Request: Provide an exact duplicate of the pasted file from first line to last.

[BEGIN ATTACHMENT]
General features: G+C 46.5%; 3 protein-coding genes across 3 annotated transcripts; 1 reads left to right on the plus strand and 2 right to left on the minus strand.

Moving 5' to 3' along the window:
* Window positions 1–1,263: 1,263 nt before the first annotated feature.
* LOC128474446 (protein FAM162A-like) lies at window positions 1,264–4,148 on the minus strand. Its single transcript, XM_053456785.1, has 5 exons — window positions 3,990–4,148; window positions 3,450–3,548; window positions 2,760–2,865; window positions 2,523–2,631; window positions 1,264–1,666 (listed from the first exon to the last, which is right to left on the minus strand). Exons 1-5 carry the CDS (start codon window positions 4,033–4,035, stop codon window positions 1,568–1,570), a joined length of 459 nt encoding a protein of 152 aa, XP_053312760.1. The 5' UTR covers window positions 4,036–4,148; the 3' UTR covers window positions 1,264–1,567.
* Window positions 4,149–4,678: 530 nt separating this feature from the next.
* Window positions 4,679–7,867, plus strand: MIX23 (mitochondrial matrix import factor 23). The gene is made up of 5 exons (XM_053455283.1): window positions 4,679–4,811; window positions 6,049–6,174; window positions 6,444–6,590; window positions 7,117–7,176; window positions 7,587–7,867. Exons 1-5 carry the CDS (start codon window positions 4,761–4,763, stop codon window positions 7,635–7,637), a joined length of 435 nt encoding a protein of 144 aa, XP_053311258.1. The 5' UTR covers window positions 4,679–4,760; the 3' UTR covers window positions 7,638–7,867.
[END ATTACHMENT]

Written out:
General features: G+C 46.5%; 3 protein-coding genes across 3 annotated transcripts; 1 reads left to right on the plus strand and 2 right to left on the minus strand.

Moving 5' to 3' along the window:
* Window positions 1–1,263: 1,263 nt before the first annotated feature.
* LOC128474446 (protein FAM162A-like) lies at window positions 1,264–4,148 on the minus strand. Its single transcript, XM_053456785.1, has 5 exons — window positions 3,990–4,148; window positions 3,450–3,548; window positions 2,760–2,865; window positions 2,523–2,631; window positions 1,264–1,666 (listed from the first exon to the last, which is right to left on the minus strand). Exons 1-5 carry the CDS (start codon window positions 4,033–4,035, stop codon window positions 1,568–1,570), a joined length of 459 nt encoding a protein of 152 aa, XP_053312760.1. The 5' UTR covers window positions 4,036–4,148; the 3' UTR covers window positions 1,264–1,567.
* Window positions 4,149–4,678: 530 nt separating this feature from the next.
* Window positions 4,679–7,867, plus strand: MIX23 (mitochondrial matrix import factor 23). The gene is made up of 5 exons (XM_053455283.1): window positions 4,679–4,811; window positions 6,049–6,174; window positions 6,444–6,590; window positions 7,117–7,176; window positions 7,587–7,867. Exons 1-5 carry the CDS (start codon window positions 4,761–4,763, stop codon window positions 7,635–7,637), a joined length of 435 nt encoding a protein of 144 aa, XP_053311258.1. The 5' UTR covers window positions 4,679–4,760; the 3' UTR covers window positions 7,638–7,867.